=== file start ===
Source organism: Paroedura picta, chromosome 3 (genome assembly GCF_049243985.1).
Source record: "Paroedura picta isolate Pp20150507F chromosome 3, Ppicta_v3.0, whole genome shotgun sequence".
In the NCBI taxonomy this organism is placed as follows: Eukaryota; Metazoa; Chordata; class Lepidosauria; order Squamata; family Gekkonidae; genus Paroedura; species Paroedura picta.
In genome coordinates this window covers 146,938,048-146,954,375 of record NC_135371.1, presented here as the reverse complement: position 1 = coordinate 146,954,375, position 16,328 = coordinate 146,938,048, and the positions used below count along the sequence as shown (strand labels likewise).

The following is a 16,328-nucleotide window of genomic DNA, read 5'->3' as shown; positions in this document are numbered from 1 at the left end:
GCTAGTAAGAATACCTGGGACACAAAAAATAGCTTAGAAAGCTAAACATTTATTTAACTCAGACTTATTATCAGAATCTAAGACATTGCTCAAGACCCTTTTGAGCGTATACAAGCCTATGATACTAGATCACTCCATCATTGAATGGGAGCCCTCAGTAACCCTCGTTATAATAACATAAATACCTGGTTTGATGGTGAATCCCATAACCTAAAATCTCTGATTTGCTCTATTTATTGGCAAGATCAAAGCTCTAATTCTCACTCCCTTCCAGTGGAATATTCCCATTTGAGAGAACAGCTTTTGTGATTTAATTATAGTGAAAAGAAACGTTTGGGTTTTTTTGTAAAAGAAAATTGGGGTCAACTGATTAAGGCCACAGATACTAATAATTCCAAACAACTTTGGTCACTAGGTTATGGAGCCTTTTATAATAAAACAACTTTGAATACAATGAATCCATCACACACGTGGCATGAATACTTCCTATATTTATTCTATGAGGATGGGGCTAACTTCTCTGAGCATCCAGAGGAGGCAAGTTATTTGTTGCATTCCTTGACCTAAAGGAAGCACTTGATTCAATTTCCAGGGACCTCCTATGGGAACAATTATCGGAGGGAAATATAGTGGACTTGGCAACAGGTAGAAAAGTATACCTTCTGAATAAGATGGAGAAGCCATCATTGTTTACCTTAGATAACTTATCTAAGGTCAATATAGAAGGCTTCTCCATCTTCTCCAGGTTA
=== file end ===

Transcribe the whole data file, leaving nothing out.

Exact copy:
Source organism: Paroedura picta, chromosome 3 (genome assembly GCF_049243985.1).
Source record: "Paroedura picta isolate Pp20150507F chromosome 3, Ppicta_v3.0, whole genome shotgun sequence".
In the NCBI taxonomy this organism is placed as follows: Eukaryota; Metazoa; Chordata; class Lepidosauria; order Squamata; family Gekkonidae; genus Paroedura; species Paroedura picta.
In genome coordinates this window covers 146,938,048-146,954,375 of record NC_135371.1, presented here as the reverse complement: position 1 = coordinate 146,954,375, position 16,328 = coordinate 146,938,048, and the positions used below count along the sequence as shown (strand labels likewise).

The following is a 16,328-nucleotide window of genomic DNA, read 5'->3' as shown; positions in this document are numbered from 1 at the left end:
GCTAGTAAGAATACCTGGGACACAAAAAATAGCTTAGAAAGCTAAACATTTATTTAACTCAGACTTATTATCAGAATCTAAGACATTGCTCAAGACCCTTTTGAGCGTATACAAGCCTATGATACTAGATCACTCCATCATTGAATGGGAGCCCTCAGTAACCCTCGTTATAATAACATAAATACCTGGTTTGATGGTGAATCCCATAACCTAAAATCTCTGATTTGCTCTATTTATTGGCAAGATCAAAGCTCTAATTCTCACTCCCTTCCAGTGGAATATTCCCATTTGAGAGAACAGCTTTTGTGATTTAATTATAGTGAAAAGAAACGTTTGGGTTTTTTTGTAAAAGAAAATTGGGGTCAACTGATTAAGGCCACAGATACTAATAATTCCAAACAACTTTGGTCACTAGGTTATGGAGCCTTTTATAATAAAACAACTTTGAATACAATGAATCCATCACACACGTGGCATGAATACTTCCTATATTTATTCTATGAGGATGGGGCTAACTTCTCTGAGCATCCAGAGGAGGCAAGTTATTTGTTGCATTCCTTGACCTAAAGGAAGCACTTGATTCAATTTCCAGGGACCTCCTATGGGAACAATTATCGGAGGGAAATATAGTGGACTTGGCAACAGGTAGAAAAGTATACCTTCTGAATAAGATGGAGAAGCCATCATTGTTTACCTTAGATAACTTATCTAAGGTCAATATAGAAGGCTTCTCCATCTTCTCCAGGTTA